Eat Local! Peas
April 1, 2018
With spring just around the corner and flowers starting to bloom, spring peas are the perfect addition to your cooking and dining repertoire. Sweet and bright, peas provide fiber and a cheap source of protein. 1 cup of raw green peas contains approximately 100 calories, 6-8 grams of fiber, and 7 grams of protein. Furthermore, peas are a member of the legume family, heralded as a low environmental impact food crop. Adapted to dry and harsh climates, peas have a low water footprint and improve soil health by increasing organic matter and aeration in the soil. Furthermore, peas, among other legumes, have the ability to “fix” nitrogen in the soil by incorporating nitrous oxide from the atmosphere (a powerful greenhouse gas) into the soil and thus requiring less use of chemical fertilizers.
Peas have been around since the birth of civilization; in fact, historians believe that peas were one of the earliest food crops cultivated in the Fertile Crescent, or what is now part of the Middle East. According to the USA Dry Pea & Lentil Council, Greeks and Romans were widely cultivating dried peas by the 5th century B.C. and selling hot pea soup on the streets of Athens. In the middle Ages, dried peas could be stored for months and provided protein and a filling meal during the harsh winter months for the poor. By the 1600s, peas had made their way to Canada by French explorers, where French Canadian pea soup was popularized. It wasn’t until the 1700s that fresh garden peas became more available and commonly consumed.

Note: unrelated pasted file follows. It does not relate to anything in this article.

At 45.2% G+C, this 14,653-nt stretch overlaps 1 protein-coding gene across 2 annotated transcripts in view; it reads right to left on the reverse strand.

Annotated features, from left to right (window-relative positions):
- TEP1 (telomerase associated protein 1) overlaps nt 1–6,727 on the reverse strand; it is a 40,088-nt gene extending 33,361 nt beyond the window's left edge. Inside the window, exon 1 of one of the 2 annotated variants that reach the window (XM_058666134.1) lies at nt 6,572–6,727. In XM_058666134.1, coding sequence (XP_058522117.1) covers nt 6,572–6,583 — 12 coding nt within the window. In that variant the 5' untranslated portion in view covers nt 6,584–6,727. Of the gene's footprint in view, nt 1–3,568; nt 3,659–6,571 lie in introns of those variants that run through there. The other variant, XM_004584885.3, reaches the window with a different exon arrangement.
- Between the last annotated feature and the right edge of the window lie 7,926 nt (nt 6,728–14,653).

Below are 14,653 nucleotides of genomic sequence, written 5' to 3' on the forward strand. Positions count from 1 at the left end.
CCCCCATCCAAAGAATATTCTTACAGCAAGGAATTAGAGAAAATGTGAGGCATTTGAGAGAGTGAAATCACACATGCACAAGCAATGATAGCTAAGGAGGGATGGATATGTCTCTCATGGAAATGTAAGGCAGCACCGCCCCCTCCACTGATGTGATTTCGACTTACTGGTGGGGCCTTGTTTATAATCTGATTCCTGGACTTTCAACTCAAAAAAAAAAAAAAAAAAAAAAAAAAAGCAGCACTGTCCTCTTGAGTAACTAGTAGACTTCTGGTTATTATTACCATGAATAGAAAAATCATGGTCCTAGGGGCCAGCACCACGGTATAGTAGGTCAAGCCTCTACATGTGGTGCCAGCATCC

There are many different varieties of peas, but the ones you may be most familiar with are garden peas, also known as English peas. Garden peas feature a slightly rounded, firm pod and contain plump, sweet peas inside. The peas must be shelled prior to eating as the pod is inedible (unless you want to purchase frozen shelled peas). Garden peas, although sometimes informally referred to as “sweet” peas, are not synonymous with sweet peas, as the latter is a popular fragrant flowering plant that is not suitable for human consumption. Snow peas are flat pea pods often featured in Asian cuisine such as stir fries, and can be eaten whole. Sugar snap peas are also very popular as a snack or tossed in salads for their sweet flavor and crunchy texture, and are somewhat of a cross between English/garden peas and snow peas.
Dried peas are great for soups, but fresh peas are incredibly versatile and can be added to salads with radishes and leafy greens, pasta dishes with lemon and white sauces, potato salad or chicken salad, and are a nice accompaniment to pork dishes and bacon.
Try this light and simple salad recipe from Cooking Light Magazine: (Note: This simple salad boasts plenty of early summer flavor. You can substitute crumbled feta cheese for the pecorino. If you can’t find fresh peas, use frozen thawed petite green peas.)
- 2 cups water
- 1 cup shelled green peas (about 1 pound unshelled)
- 6 cups trimmed arugula
- 1/4 cup chopped fresh mint
- 1 1/2 tablespoons fresh lemon juice
- 1 tablespoon extra-virgin olive oil
- 1/2 teaspoon salt
- 1/4 teaspoon freshly ground black pepper
- 1/2 cup (2 ounces) shaved fresh pecorino Romano cheese
Bring 2 cups water to a boil in a medium saucepan. Add peas; cook 1 minute. Drain and plunge peas into ice water; drain.
Combine peas, arugula, and mint in a large bowl. Add lemon juice, olive oil, salt, and pepper; toss well. Sprinkle with cheese. Serve immediately.
Article by Natalie Colla, CDE, RDN, LDN. Natalie is a Registered Dietitian and freelance nutrition writer based in Coeur d’Alene, ID. She maintains a health blog at www.plantasticeating.com